TEARS are common at funerals, applause less so.
But both were spontaneously wrenched from about 800 people at yesterday's farewell for popular military and local government identity, family man and mate, ex-Gympie mayor Ron Dyne.
Mr Dyne's funeral at the Gympie Showgrounds Pavilion was no ordinary send-off and, as speakers made clear, Ronald John "Scrubby" Dyne, was no ordinary man.
Although best known here as the former Kilkivan councillor who became the Gympie region's first mayor and steered it through council amalgamation, Mr Dyne was also regarded as "the Godfather" of one of the Australian Army's most vital support services, the Royal Australian Electrical and Mechanical Engineers.
These are the people who keep the trucks running and the lights on, often under conditions described as "hot, dirty and dangerous."
RAEME representative Brigadier David McGahey said his organisation today was "the house that Scrubby built."
The same might also be said about today's Gympie Regional Council, which Mr Dyne built, almost from scratch, after amalgamation.
"For three generations, Scrubby was at the core of selecting them and grooming them for success," he said.
That was part of Mr Dyne's 31-year "other life" in the military, including service in Vietnam.
The region's new mayor, Mick Curran, gave his take on a predecessor and role model who, after one term as a councillor became Kilkivan mayor in 2004 and then, in 2008 mayor of the new council formed from the merger of Cooloola, Kilkivan and parts of Tiaro shires.
New Gympie state MP Tony Perrett, Mr Dyne's deputy mayor for 11 years, said he recalled the day his colleague received the bad news from his doctor and said Mr Dyne's December resignation, prompted by advancing cancer, was something he had hoped would never happen.
Both paid tribute to the unfailing courage and support of Mr Dyne's widow, Dulcie, as well as other family members.
Mrs Dyne took a last stroll with her husband, walking his casket to the showgrounds' front gate as hundreds lined up to form a guard of honour.
One of Mr Dyne's fellow Vietnam veterans, Ivan Friske, presented Mrs Dyne with an Australian flag, provided by Deputy Prime Minister Warren Truss, "on behalf of a grateful nation."
A crowded military career
GYMPIE RSL sub-branch president Frank Bontoft filled in the details of a significant, 31-year military career, the earlier life of the man we knew as Gympie Region mayor, Ron Dyne.
Ronald John Dyne, Service Number 18749, was born on November 20, 1945, Mr Bontoft told mourners at Gympie Showgrounds Pavilion yesterday.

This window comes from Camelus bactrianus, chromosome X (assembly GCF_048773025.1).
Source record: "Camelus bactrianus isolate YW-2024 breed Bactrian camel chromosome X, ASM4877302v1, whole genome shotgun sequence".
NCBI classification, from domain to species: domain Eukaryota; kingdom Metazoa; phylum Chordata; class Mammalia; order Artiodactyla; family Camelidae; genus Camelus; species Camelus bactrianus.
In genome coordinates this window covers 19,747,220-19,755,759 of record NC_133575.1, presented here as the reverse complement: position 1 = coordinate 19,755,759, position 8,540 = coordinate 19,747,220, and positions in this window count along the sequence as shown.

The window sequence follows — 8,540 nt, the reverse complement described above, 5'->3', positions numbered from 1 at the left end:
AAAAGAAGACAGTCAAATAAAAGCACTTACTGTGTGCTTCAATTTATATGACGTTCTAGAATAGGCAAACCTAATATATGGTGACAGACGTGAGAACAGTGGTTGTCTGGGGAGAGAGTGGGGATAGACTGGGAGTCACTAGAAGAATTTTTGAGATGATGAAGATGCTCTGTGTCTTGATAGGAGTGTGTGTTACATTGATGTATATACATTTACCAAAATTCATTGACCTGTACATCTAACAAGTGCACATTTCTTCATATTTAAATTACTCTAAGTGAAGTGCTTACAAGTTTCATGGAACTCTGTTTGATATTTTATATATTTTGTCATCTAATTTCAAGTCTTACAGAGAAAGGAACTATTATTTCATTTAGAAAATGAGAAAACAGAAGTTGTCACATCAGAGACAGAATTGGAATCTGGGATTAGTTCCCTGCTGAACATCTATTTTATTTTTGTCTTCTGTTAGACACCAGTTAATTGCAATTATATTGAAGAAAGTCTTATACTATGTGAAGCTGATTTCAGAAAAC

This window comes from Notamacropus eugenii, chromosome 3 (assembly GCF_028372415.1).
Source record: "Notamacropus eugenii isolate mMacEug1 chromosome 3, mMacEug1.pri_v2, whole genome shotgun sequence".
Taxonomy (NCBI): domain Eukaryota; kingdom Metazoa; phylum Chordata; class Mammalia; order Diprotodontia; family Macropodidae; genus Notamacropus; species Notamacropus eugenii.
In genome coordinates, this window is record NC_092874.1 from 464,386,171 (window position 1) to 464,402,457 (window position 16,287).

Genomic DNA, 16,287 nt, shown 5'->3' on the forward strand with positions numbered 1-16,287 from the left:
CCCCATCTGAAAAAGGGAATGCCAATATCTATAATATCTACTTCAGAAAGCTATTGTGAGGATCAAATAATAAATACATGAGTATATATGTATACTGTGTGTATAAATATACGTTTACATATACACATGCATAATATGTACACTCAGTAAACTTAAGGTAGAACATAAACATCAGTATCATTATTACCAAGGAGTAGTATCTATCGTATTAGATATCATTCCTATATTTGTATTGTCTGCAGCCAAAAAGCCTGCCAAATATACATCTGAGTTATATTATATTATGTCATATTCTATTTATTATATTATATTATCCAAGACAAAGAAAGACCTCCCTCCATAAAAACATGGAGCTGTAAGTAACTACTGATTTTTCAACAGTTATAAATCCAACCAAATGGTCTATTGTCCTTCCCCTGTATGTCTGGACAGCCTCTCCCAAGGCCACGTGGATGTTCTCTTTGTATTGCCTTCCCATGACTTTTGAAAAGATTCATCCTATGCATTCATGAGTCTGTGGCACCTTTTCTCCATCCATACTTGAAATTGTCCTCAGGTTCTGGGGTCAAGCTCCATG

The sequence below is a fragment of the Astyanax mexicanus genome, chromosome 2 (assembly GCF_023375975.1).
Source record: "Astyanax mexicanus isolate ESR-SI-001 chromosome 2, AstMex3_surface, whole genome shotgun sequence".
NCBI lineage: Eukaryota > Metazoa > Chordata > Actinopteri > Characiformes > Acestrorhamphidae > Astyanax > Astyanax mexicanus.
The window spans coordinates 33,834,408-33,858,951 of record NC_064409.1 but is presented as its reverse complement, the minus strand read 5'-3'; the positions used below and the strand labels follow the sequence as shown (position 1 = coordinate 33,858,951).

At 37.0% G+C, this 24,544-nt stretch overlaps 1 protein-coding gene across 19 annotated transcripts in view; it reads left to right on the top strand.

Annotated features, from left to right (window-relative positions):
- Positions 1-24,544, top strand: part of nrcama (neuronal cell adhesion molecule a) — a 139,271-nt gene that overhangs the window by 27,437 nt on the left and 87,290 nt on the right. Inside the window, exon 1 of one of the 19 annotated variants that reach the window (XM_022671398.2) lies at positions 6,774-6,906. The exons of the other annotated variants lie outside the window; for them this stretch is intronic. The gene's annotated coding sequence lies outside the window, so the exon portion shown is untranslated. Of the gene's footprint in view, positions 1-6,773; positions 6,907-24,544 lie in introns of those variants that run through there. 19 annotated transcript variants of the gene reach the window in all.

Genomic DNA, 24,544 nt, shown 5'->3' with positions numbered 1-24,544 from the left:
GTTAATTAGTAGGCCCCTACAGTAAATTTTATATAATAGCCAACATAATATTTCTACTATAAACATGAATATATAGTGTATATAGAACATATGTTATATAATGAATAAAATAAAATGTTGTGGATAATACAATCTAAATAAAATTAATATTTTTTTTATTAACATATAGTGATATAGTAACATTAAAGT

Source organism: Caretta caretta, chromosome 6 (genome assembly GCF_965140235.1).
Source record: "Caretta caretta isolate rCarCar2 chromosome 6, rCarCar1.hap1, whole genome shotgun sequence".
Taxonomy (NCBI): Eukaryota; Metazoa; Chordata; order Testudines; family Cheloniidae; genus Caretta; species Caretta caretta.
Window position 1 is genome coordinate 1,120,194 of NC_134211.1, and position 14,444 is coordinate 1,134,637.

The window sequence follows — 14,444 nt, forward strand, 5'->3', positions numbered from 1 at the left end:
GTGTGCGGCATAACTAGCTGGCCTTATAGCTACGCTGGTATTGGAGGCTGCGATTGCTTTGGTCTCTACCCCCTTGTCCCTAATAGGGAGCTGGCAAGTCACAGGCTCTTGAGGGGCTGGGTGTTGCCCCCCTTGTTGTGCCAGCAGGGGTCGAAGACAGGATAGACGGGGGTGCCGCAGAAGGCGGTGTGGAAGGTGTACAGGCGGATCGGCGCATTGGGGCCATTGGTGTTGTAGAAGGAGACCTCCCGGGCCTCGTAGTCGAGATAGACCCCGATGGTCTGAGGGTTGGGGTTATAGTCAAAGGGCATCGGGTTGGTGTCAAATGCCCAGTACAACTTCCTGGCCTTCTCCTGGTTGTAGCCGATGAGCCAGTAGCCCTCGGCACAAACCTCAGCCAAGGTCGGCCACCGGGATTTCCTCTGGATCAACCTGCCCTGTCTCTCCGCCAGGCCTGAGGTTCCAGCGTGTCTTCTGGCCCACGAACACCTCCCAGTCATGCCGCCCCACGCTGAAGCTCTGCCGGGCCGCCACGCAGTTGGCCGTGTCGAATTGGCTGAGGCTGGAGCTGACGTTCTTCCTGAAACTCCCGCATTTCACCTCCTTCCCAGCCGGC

He joined the Australian Regular Army on January 3, 1962, employed as an apprentice, craftsman and general service officer.
The late Mr Dyne rose to the rank of Lieutenant Colonel before his discharge on January 13, 1993.
Mr Bontoft read an impressive list of postings, including service in Vietnam from May 12 to November 25, 1971, Papua New Guinea from August 2, 1972 to September 27, 1974 and Thailand (engineer adviser) from January 11 to December 21, 1988.
He was posted to the Army Apprentice School on January 3, 1962, 2 Base Workshop Battalion on December 21, 1965, Officer Cadet School on January 9, 1966, Headquarters Southern Command on December 10, 1966, 3 Base Workshop Battalion on January 12, 1968, 102 Field Workshop on May 12, 1971, Papua New Guinea Workshop on August 2, 1972, Australian Defence Assistance Group PNG on November 30, 1973, Headquarters Logistics Branch on February 2, 1982, Royal Thailand Vehicle Rebuild Workshop on January 11, 1988, Logistics Branch (Army Office) January 30, 1989 and Personnel Branch (Army Office) on January 25, 1990.
Mr Dyne held eight formal awards - the Australian Active Service Medal 1945-75 with Clasp Vietnam, the Vietnam Medal, the Australian Service Medal 1945-75 with Clasp PNG, the Defence Force Service Medal with First, Second, Third and Fourth Clasps, the National Medal, the Australian Defence Medal, the Vietnamese Campaign Medal and the Returned from Active Service Badge.
Civic leaders pay respects
MAYORS, former mayors, former CEOs and former chairmen of councils throughout Queensland and beyond were part of the crowd which paid its respects at the funeral of Ron Dyne yesterday.
New Gympie Mayor Mick Curran told the crowd his predecessor never held a grudge and always did what he thought was best for his community, even when he knew it was a decision that was not going to please everyone.
"He will be remembered by all as a true gentleman," Cr Curran said.
Sunshine Coast Mayor Mark Jamieson told the ABC yesterday Mr Dyne would be greatly missed.
"Ron and I shared a common interest in olives and cattle," he said.
"He was a bit more upscale than me but it is a great loss and for someone so young in the scheme of things at a time perhaps when ... he might have been thinking of the sort of latter years of his life being spent in a completely different way, so my sympathy goes to his wife and his family.
"Ron was a great man and very highly regarded in his area. He'd been serving the public through his role as councillor and mayor in the Kilkivan Shire and then the Gympie council for many years so he was very highly regarded within the LGAQ."
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